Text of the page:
I usually end up modifying my list a bit after checking out other year-end lists (like this one, or this one, or this one, or this one, or the impending pitchfork list) and finding things that I overlooked during the course of the year, so I may post an update at some point. I also caught up with some older releases for the first time this year. I had never bothered to check out the Black Keys’ catalog, because I had apparently confused them with another band that I didn’t like very much which had a similar name, but it turns out they’re pretty ok. After a couple of listens I think El Camino is their weakest release, but the older material is nice. I also discovered Murder City Devils (thanks Ameni) and American Nightmare/Give Up the Ghost (thanks internet) this year, to my enjoyment. I’m also really going to be looking out for more stuff produced/remixed by Clams Casino. He’s the new hotness. And with that, I’ll close. Bring it on, 2012.

How to Dress Well – Love Remains

Artist: How to Dress Well
Album: Love Remains
Label: Lefse Records
Year: 2010
Rating: 8.6
Posted: October 23, 2011

How to Dress Well (HtDW) is the alter-ego of Tom Krell from Brooklyn-and-sometimes-Cologne, who is a philosophy graduate student in his spare time.  His first LP, Love Remains, was released on Lefse Records about a year ago after a torrid period of song releases through his blog.  His style is a sort of abstracted R&B; it evokes a similar mood but does so with minimal percussion, drone-like arrangements, and ethereal falsetto vocals that are almost uniformly indecipherable.  The overall effect is something akin to the soundtrack of a dream or memory … the emotion persists but the details fade into the background.

The “lo-fi” production style that Krell employs has been a common talking point surrounding HtDW.  I put quotes around it since the term “low fidelity” was originally intended to signify a recording of poor quality which didn’t actually reflect the content that musicians were trying to convey.  These days lo-fi is used more as a catch-all term to represent either production styles that mimic the sound of older recordings (most often from the ‘60s), or people who produce in home studios (“bedroom”, “amateur”, “lap-pop”, etc).  HtDW falls into the latter category, but lo-fi is sort of a misnomer in this case since the content is presented exactly as Krell intends.  An abundance of reverb and layered vocals are the cornerstones of HtDW’s sonic signature.  Effects such as vinyl pops/hisses and blown-out speaker distortion pepper the periphery of the recordings.  The noise can be slightly jarring (e.g., “You Won’t Need Me Where I’m Going”), but these sharp edges give extra depth to songs that are often quite simple in their construction.  To me, it sounds almost like the songs are distorting themselves in their struggle to escape from the speakers.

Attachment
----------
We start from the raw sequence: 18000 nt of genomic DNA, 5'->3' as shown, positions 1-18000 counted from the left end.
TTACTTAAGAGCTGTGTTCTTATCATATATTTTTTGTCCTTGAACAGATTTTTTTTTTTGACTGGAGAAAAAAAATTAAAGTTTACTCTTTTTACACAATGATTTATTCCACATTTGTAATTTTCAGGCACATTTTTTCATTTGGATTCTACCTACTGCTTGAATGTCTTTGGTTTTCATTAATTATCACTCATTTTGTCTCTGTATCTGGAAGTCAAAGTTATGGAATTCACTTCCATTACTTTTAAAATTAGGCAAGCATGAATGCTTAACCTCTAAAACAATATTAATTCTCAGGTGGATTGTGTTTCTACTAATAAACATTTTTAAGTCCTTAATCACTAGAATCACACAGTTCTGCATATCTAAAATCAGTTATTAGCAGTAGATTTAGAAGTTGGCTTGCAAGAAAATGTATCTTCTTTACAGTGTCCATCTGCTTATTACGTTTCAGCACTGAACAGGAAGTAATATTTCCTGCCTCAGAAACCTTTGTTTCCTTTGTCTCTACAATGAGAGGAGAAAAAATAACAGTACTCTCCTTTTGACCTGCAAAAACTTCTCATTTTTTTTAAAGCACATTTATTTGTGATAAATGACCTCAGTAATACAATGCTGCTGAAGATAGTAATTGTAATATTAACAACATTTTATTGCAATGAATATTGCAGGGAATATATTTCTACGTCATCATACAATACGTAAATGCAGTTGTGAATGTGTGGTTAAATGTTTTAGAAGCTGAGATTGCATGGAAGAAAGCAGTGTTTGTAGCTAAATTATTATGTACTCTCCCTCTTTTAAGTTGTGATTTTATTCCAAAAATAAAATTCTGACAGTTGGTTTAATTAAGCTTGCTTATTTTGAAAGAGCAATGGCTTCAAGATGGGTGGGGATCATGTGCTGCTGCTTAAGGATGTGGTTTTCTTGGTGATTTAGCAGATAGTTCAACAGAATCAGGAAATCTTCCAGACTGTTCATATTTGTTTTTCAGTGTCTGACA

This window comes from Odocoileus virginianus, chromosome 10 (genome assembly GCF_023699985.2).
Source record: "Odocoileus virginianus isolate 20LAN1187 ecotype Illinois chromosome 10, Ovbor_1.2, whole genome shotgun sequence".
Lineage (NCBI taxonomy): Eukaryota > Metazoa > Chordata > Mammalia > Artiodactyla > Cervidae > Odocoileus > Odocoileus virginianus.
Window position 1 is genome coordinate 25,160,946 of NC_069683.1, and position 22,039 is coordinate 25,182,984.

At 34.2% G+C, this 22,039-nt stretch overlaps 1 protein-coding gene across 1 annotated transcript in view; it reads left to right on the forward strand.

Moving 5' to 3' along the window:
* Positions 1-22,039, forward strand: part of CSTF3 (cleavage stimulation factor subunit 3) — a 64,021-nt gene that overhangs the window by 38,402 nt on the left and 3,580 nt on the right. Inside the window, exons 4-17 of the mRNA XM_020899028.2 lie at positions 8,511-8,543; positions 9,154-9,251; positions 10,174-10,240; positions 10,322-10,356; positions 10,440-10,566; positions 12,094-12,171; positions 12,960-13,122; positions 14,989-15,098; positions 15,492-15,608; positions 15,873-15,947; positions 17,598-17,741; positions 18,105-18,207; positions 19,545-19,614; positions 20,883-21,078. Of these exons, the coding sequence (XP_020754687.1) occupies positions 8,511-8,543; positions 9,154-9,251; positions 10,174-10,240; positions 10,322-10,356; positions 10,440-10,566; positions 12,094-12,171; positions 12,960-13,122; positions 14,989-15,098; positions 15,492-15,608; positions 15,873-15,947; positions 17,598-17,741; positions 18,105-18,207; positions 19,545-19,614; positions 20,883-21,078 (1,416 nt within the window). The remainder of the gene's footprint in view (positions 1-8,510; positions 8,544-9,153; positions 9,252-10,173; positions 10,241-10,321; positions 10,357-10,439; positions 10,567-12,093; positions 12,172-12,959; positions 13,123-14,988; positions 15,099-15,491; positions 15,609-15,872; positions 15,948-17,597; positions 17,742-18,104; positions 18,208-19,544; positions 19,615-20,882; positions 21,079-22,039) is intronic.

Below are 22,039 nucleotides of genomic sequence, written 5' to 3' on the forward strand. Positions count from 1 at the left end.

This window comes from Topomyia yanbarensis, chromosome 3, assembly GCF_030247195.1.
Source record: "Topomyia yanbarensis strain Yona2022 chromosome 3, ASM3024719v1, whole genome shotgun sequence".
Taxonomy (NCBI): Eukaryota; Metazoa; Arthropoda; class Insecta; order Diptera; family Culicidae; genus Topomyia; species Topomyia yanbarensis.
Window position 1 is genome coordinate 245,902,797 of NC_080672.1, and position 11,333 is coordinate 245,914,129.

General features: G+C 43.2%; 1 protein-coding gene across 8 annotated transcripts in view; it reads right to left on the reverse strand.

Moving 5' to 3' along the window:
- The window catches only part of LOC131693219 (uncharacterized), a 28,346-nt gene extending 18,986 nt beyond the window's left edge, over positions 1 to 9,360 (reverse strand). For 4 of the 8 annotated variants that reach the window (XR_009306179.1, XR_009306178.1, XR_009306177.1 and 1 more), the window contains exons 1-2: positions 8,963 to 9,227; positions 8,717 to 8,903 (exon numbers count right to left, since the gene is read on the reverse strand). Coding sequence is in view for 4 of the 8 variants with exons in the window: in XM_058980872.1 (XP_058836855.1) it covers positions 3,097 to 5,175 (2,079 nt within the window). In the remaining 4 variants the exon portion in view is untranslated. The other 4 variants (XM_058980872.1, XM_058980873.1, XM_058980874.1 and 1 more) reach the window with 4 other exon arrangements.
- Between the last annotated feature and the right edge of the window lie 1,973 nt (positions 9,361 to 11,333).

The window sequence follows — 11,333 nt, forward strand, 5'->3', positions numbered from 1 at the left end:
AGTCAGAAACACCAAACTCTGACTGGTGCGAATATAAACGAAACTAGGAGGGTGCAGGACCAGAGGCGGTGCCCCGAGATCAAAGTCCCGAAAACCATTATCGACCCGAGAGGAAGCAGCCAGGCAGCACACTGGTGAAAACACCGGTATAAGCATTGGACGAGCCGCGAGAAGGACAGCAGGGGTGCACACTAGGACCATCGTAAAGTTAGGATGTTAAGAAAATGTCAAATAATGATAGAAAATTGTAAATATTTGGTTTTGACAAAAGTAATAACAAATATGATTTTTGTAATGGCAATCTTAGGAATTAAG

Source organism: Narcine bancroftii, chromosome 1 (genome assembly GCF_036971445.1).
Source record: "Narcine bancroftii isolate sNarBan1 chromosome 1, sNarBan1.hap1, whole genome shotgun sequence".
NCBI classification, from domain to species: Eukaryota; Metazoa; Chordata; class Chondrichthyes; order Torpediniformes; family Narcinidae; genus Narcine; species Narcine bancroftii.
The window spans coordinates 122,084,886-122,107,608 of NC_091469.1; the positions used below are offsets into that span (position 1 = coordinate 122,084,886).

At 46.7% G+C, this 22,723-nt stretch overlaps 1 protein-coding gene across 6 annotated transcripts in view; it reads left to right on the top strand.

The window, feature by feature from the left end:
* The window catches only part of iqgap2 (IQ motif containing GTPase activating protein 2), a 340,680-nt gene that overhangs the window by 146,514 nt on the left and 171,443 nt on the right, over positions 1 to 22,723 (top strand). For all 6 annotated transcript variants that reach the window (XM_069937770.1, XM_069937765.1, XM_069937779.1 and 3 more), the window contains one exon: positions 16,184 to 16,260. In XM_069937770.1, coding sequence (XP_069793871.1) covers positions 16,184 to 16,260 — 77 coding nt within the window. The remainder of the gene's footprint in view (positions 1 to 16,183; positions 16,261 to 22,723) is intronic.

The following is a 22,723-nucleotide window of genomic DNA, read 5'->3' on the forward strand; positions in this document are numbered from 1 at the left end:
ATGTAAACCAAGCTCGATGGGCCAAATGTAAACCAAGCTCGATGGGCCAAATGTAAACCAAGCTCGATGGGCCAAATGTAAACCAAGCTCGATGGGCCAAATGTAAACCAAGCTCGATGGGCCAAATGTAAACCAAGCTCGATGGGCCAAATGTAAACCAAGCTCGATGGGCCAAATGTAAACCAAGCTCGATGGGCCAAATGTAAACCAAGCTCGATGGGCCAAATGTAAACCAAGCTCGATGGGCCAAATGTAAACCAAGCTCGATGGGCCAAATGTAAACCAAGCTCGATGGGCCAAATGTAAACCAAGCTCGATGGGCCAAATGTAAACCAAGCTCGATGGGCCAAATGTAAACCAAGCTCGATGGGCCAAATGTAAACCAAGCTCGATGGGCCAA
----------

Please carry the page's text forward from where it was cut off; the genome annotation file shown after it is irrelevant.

There are only a couple of places where the album’s consistency breaks down.  At the end of the live recording “Walking This Dumb” (the only such track on the album), the audience breaks into applause.  It’s an odd experience which really breaks the musical continuity, and could have just as easily been excised.  I’m not exactly sure why he’d choose to leave it in.  The other decision I question is the inclusion of “Mr. By and By,” which sounds much more like traditional R&B than the rest of the album.  This isn’t to say it’s a bad track, but its driving (I use the term loosely) beat feels forced given the otherwise languid pace of the album.  These aren’t major faults, but they do bear mention.

The album’s title, Love Remains, seems to almost be an attempt to counterbalance the overwhelming sense of melancholy that pervades the work.  Even though the lyrics are indecipherable with rare exception, song titles like “Suicide Dream” (two of them), “You Won’t Need Me Where I’m Going”, and “Can’t See My Own Face” don’t conjure images of rainbows and unicorns.  In a certain sense the lack of vocal definition is a boon, since it allows the listener to simply appreciate the beauty of the music.  With such spare arrangements, well-defined vocals would dominate the tracks.  I don’t want to say that HtDW couldn’t succeed with that type of song, but it would be a fundamentally different approach to songcraft.  One of the strengths of the album is its accessibility, since it doesn’t make many demands of the listener to decipher cryptic lyrics or parse complex musical structures.

For a first official album, Love Remains is remarkably cohesive.  This could be attributed to the large body of work Krell created prior to its release, but I think the more important factor is how well he has defined the aesthetic he wants to cultivate for HtDW.  For me, and I assume many others, Love Remains sort of appeared out of nowhere in 2010.  Now that the (small) spotlight is on, I’m extremely curious to see how Krell chooses to develop the HtDW sound on his next full-length.


Hi there.  I am El Oso Dudoso, and I like music.  I have threatened at various points in my life to start writing music reviews, and I have reached a point where I’m confident enough to make that happen.  So, what you will get here are my opinions on albums.  I don’t know how frequently I’ll write or whether I’ll stick to writing only about music I want to recommend.  I imagine that the latter depends on the former.  It will take me a while to really develop my vocabulary and style, but hopefully you can find something of interest.